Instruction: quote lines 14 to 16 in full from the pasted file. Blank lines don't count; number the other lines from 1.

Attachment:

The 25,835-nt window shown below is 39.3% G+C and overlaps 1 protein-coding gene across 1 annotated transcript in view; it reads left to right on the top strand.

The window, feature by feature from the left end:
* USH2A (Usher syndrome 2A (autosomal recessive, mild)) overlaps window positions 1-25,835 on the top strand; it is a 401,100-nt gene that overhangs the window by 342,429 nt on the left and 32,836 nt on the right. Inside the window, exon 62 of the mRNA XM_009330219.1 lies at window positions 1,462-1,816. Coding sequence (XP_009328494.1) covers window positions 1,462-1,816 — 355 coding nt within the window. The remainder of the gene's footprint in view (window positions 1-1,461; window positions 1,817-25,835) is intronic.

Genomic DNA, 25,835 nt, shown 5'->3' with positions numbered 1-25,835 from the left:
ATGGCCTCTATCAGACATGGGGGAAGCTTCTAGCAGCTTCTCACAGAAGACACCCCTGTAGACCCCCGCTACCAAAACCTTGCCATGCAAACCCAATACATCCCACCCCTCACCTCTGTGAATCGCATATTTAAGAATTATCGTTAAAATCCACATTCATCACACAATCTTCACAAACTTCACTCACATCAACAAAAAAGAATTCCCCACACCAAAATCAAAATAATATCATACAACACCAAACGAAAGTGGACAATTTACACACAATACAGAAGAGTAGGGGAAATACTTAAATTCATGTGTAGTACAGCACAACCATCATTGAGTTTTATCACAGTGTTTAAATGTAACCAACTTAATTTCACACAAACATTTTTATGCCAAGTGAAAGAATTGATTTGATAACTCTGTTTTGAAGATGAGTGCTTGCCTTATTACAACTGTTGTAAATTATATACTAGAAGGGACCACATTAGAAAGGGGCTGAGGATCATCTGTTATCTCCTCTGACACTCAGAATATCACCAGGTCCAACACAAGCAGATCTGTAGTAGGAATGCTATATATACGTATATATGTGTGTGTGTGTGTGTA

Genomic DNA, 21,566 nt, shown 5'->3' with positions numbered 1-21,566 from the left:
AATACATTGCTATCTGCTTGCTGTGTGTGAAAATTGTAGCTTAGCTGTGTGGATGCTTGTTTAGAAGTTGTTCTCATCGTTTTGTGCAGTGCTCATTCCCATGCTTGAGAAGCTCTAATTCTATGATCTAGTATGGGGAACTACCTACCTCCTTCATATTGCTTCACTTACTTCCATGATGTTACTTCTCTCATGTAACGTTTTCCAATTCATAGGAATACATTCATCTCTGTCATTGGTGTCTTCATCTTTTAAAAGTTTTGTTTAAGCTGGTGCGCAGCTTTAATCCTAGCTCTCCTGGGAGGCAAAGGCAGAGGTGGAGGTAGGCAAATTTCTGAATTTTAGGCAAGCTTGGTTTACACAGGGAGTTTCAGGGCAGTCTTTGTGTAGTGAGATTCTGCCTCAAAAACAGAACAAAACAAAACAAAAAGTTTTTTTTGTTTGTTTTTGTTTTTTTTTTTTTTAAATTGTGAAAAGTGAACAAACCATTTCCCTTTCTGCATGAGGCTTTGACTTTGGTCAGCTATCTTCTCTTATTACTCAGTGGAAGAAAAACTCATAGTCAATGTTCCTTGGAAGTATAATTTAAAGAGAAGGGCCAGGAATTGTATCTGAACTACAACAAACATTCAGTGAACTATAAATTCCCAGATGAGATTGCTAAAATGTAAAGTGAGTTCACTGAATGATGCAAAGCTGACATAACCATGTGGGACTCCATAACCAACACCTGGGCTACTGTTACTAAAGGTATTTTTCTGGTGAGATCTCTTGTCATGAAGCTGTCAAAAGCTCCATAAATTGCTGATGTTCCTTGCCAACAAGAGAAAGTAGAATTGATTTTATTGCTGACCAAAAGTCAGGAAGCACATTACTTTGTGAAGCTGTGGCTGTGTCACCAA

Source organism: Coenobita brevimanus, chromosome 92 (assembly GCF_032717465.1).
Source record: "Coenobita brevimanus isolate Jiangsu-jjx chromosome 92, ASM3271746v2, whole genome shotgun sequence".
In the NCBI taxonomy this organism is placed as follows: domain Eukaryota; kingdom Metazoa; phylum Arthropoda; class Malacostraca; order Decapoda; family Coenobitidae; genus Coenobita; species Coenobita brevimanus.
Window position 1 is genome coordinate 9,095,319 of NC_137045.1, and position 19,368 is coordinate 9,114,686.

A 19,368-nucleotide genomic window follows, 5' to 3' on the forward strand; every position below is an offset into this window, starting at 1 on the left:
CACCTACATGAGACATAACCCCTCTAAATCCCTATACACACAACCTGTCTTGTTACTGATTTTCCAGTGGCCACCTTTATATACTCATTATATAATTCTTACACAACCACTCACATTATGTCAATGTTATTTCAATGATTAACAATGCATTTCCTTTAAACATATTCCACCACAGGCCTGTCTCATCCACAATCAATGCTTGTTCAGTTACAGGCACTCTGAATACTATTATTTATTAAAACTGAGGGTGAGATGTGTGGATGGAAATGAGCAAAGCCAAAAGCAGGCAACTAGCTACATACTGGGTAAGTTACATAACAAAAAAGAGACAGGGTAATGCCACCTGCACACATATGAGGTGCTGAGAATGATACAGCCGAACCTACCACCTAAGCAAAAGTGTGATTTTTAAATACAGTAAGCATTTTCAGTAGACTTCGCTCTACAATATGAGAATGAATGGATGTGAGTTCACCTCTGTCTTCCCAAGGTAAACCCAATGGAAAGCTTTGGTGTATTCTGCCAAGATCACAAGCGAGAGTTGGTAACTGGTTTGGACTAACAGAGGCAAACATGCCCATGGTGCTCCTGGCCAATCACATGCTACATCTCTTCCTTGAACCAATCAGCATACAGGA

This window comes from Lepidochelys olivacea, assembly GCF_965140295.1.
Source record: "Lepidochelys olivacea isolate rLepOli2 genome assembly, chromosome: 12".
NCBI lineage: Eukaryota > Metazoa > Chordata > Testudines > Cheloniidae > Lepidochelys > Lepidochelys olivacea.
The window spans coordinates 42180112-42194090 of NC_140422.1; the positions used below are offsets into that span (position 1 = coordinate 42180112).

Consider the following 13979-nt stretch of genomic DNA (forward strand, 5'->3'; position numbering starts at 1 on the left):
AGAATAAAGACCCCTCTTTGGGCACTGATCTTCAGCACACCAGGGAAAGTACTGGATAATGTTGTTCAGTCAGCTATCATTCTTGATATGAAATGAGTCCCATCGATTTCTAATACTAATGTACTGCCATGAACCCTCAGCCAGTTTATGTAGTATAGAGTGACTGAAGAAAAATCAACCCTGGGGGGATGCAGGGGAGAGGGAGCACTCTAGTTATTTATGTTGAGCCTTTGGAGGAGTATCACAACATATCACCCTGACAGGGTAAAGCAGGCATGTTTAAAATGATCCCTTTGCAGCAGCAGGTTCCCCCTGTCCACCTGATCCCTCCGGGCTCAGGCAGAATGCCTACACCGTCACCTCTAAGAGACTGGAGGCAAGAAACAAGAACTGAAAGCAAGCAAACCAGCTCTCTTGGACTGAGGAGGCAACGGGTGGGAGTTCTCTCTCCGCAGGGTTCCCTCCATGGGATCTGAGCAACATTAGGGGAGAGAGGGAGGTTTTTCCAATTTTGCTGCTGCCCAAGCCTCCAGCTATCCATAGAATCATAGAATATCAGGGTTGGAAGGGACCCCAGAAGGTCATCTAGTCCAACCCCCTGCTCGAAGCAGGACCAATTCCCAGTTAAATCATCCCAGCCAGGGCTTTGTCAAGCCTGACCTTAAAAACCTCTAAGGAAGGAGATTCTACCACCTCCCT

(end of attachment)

This window comes from Lepidochelys olivacea, assembly GCF_965140295.1.
Source record: "Lepidochelys olivacea isolate rLepOli2 genome assembly, chromosome: 12".
NCBI lineage: Eukaryota > Metazoa > Chordata > Testudines > Cheloniidae > Lepidochelys > Lepidochelys olivacea.